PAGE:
In the past year, the entire world has been thrown into convulsions. Almost overnight, the underpinnings of the capitalist system were thrown out the window. Governments around the world have thrown billions upon billions toward trying to prop up the system. Almost every government has gone massively into debt. Some economists are even predicting that within a few years, the US federal deficit may top $9 trillion! In Canada alone, the latest financial statement put out by the Conservative government has the federal deficit at $56 billion for this year.
Even if the worst of the financial crisis is over (which it may or may not be), this actually doesn’t address the questions raised by the prospects of the recovery, one that every capitalist institution acknowledges will be a very weak one. All of these debts that have been incurred by capitalist governments need to be paid back. As economic growth will be anaemic at best, and no bourgeois government will be in a mood to reverse corporate tax cuts, it will be the working class that will be forced to pay for this crisis. Mass service cuts, layoffs, and other attacks will be the order of the day as the bosses and their representatives in government look to balance the books.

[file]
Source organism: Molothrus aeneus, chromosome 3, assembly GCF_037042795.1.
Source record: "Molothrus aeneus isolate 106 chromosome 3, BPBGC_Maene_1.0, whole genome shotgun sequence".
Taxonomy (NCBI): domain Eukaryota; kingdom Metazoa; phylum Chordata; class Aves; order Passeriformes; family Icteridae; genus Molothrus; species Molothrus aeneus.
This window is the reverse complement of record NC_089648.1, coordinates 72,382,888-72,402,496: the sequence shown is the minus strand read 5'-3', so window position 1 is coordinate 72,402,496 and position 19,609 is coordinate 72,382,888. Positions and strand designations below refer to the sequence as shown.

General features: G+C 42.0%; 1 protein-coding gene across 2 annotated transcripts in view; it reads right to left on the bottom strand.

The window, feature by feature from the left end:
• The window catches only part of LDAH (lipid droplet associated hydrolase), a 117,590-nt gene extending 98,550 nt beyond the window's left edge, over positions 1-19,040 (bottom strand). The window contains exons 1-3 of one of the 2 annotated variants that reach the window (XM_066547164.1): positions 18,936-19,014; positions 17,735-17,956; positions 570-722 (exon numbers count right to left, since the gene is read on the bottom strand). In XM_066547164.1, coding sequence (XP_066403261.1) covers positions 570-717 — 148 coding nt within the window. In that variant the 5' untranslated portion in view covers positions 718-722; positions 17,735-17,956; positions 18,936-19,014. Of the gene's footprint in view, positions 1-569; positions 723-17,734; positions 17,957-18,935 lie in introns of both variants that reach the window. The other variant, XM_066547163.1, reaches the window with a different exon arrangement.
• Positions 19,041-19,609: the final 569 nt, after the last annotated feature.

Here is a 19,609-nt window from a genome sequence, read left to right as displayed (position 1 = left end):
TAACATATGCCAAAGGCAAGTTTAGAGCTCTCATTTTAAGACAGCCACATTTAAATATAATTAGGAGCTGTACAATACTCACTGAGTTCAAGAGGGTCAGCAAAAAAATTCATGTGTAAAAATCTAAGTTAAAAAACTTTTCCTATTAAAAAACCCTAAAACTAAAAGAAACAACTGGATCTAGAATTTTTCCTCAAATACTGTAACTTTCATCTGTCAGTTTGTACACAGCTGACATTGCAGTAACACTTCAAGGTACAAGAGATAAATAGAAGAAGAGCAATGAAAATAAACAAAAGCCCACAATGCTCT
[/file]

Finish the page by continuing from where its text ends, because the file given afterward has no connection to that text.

This is very plain to see in Canada. Both the Liberals and Tories have very shady plans on how a $56-billion deficit will be paid off in a few short years. Stephen Harper, Jim Flaherty, and Michael Ignatieff all agree that somehow, they will balance the books without cutting services or increasing taxes. These gentlemen expect to pull off this magic trick by having an economy that will power ahead in a recovery similar to the one after the Second World War. There is one slight problem with that scenario; after WWII, the United States was the only imperialist power to emerge relatively unscathed from the war. The singular might of US imperialism after the war was able to tear down tariff barriers and protectionist measures, thereby partially alleviating the contradictions between international capital and its hemming in by the nation state. This was combined with the super-exploitation of the former colonial countries of the Third World. This scenario does not exist today.